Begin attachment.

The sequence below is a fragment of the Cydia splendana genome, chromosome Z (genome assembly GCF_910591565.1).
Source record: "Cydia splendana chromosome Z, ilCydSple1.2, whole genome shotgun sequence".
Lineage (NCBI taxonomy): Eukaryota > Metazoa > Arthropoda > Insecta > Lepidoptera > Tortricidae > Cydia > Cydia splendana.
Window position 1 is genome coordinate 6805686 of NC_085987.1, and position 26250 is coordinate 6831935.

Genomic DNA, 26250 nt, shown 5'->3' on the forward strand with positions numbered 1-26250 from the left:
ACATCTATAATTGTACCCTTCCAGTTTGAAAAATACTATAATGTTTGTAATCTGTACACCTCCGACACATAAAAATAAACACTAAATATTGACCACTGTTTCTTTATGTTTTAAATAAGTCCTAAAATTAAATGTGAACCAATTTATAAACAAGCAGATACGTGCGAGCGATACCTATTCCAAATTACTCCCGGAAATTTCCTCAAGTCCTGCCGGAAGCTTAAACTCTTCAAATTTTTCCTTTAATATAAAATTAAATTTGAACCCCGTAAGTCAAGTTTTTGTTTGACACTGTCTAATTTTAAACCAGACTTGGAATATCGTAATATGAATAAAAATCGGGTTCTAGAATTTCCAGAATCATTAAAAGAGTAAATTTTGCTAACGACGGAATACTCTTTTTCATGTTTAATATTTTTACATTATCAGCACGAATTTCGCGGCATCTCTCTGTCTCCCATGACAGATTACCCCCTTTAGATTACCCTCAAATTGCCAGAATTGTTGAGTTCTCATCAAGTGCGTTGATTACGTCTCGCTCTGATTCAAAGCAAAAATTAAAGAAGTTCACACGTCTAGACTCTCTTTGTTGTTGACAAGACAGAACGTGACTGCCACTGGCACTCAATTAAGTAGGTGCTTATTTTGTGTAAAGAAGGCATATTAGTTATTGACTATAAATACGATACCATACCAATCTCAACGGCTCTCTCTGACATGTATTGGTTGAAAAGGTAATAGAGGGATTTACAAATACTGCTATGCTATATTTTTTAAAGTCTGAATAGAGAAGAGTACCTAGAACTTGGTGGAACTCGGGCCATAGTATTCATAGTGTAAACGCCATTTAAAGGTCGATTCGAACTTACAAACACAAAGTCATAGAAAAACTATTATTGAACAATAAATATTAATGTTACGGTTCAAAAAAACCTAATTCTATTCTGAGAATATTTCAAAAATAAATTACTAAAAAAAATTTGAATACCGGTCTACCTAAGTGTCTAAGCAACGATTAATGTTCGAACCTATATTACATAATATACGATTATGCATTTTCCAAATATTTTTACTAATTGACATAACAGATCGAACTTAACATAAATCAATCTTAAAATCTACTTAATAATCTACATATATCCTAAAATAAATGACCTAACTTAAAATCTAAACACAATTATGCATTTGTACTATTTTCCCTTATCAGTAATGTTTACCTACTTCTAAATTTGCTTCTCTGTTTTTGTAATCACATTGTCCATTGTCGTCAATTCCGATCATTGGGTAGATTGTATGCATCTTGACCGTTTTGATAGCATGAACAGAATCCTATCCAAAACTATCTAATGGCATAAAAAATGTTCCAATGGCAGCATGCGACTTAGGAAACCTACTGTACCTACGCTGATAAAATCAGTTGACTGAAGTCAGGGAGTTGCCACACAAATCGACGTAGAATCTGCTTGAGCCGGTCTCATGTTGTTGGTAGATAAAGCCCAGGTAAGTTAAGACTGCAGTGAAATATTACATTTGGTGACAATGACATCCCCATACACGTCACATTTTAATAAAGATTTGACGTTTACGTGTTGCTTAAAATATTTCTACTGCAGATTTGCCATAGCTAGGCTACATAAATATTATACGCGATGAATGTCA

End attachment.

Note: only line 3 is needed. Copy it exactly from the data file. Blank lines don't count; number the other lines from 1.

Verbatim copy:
Lineage (NCBI taxonomy): Eukaryota > Metazoa > Arthropoda > Insecta > Lepidoptera > Tortricidae > Cydia > Cydia splendana.